Trump International Hotel and Tower (New Orleans)
|Trump International Hotel & Tower|
|Type||shopping, condo-hotels, luxury condominiums|
|Location||501 Poydras Street
New Orleans, LA
|Antenna spire||842 feet (257 m)|
|Roof||716 feet (218 m)|
|Floor count||70 (officially 69, no 13th floor)|
|Floor area||1,600,000 square feet (148,645 m2)|
The Trump International Hotel and Tower was a proposed residential tower located in the Central Business District of New Orleans, Louisiana. It was a project of real estate mogul Donald Trump's Trump Organization. Supposedly in the planning stages from summer 2005 on, the project was finally declared dead in July 2011 after the location land was foreclosed on and sold at auction.
If constructed, the Trump Tower would have become the tallest building in the city of New Orleans and the state of Louisiana, at seventy stories. At a height of 716 feet (218 m) along with a 126-foot (38 m) spire, it would also be the tallest building along the Gulf Coast outside of Houston, as well as the tallest point in the state of Louisiana. (Louisiana's highest peak is Driskill Mountain, at 535 feet.) It was planned to be a multi-use building with the ground floors allocated for retail shopping, the lower floors would have been luxury condo-hotels and the upper floors will be luxury condominiums.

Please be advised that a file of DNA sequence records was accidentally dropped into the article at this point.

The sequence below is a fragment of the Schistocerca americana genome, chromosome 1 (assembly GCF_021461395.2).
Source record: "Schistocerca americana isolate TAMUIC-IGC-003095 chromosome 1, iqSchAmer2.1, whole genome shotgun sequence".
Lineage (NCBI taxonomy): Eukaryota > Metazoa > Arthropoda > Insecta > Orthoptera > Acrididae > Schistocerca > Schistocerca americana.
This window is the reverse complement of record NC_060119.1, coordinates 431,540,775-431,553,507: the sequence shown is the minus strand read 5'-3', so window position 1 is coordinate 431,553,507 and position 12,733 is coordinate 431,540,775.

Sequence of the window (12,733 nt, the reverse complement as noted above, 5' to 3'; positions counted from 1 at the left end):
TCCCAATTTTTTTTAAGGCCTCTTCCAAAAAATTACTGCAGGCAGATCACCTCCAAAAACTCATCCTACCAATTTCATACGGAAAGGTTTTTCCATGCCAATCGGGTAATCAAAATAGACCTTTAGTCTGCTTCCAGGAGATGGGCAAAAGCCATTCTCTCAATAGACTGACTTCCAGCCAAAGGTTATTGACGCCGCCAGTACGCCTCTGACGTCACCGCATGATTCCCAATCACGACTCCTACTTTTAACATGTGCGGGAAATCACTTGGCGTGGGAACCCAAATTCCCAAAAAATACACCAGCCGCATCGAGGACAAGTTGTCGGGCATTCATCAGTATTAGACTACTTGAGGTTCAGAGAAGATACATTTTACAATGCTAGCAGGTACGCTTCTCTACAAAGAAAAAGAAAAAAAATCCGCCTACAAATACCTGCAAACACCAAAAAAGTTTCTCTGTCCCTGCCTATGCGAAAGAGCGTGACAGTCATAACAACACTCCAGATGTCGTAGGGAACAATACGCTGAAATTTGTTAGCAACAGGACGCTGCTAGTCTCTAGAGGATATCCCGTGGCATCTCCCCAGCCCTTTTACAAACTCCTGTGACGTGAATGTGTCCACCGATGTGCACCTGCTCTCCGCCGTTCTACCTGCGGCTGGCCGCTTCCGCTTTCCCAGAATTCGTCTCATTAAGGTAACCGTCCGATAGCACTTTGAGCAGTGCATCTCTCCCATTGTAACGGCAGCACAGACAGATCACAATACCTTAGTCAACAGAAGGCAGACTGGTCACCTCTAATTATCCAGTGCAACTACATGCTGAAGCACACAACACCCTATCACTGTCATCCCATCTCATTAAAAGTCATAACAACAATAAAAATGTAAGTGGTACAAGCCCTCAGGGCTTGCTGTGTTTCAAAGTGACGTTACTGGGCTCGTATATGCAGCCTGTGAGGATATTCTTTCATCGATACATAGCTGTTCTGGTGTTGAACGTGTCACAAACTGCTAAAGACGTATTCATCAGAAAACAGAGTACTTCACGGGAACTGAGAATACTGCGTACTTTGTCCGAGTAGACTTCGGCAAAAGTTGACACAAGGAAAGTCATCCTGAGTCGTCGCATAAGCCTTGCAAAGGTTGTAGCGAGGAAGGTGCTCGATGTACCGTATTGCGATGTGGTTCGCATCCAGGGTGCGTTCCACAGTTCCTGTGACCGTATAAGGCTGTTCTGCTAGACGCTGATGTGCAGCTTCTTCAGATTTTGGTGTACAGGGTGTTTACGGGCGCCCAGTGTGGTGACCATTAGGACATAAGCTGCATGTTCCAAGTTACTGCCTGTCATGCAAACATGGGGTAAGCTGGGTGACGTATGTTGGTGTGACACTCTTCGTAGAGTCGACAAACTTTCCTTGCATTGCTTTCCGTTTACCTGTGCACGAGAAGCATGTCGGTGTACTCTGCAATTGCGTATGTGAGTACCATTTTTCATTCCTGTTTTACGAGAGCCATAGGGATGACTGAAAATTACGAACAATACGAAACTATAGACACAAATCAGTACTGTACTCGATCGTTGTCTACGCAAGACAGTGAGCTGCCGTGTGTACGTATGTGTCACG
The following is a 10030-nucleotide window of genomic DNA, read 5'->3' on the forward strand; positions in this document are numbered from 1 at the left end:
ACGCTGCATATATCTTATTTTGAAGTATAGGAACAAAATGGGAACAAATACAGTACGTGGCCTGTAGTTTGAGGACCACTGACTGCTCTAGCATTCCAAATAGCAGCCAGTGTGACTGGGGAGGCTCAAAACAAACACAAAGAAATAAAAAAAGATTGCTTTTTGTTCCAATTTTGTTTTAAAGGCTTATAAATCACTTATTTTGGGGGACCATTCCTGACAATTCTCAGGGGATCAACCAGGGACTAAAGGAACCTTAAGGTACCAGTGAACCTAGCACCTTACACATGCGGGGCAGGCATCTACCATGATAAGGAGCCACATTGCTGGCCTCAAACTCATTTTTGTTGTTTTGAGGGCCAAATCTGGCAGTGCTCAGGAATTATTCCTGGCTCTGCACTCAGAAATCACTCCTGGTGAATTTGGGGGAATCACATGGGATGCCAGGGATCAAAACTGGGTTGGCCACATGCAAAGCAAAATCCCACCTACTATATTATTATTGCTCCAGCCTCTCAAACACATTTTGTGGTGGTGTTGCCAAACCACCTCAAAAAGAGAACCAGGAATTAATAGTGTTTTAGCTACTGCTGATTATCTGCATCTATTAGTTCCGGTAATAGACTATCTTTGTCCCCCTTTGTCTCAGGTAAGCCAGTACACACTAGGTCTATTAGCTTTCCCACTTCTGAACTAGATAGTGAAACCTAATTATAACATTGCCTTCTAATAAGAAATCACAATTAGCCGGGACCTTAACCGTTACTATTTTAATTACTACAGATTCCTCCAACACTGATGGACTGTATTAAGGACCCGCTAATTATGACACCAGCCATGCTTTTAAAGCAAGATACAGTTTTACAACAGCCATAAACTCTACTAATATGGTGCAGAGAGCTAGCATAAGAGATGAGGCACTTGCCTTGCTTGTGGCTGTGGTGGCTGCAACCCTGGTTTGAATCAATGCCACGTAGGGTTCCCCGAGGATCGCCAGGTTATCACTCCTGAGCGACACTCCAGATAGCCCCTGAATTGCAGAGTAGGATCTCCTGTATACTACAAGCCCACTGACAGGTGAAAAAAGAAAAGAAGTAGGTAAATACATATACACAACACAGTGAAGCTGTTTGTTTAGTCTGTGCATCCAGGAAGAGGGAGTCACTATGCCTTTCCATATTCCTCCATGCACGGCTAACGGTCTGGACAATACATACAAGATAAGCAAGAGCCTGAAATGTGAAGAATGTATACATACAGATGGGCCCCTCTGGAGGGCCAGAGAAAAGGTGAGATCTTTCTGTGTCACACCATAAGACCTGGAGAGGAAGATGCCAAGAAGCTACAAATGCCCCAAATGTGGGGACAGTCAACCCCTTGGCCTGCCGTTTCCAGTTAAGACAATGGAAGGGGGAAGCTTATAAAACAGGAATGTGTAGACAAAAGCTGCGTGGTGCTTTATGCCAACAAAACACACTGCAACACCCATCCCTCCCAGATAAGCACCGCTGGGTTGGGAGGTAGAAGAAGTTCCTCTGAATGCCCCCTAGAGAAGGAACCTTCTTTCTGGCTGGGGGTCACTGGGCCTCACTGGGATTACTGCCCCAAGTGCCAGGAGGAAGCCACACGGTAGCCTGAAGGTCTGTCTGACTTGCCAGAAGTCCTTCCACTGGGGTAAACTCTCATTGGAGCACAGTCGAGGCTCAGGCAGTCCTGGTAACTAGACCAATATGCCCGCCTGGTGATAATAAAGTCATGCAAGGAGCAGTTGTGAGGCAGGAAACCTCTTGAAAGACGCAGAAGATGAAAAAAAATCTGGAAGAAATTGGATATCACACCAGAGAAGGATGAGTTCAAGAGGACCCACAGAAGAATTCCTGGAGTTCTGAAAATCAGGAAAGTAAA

On August 26, 2005, the New Orleans Times-Picayune reported that a real estate deal appeared finalized for the first major construction project in the New Orleans CBD in 25 years, the Trump International Hotel and Tower New Orleans.
Initially, the project was slated to break ground early in 2006. The project, however, became quickly obscured by the events of Hurricane Katrina. Trump reaffirmed his support for the project shortly following the storm without setting a specific time line for construction. Local business leaders have hailed the move as a positive step in attracting business to the city.
On March 15, 2007, the New Orleans City Council officially approved the tower for construction. 
The Times-Picayune reported on February 17, 2009 that the project is on hold pending the recovery of the national economy. 
On 27 July 2011 the Times-Picayune reported the project to be officially dead, with the land sold at auction to a company intending to use it as a parking lot.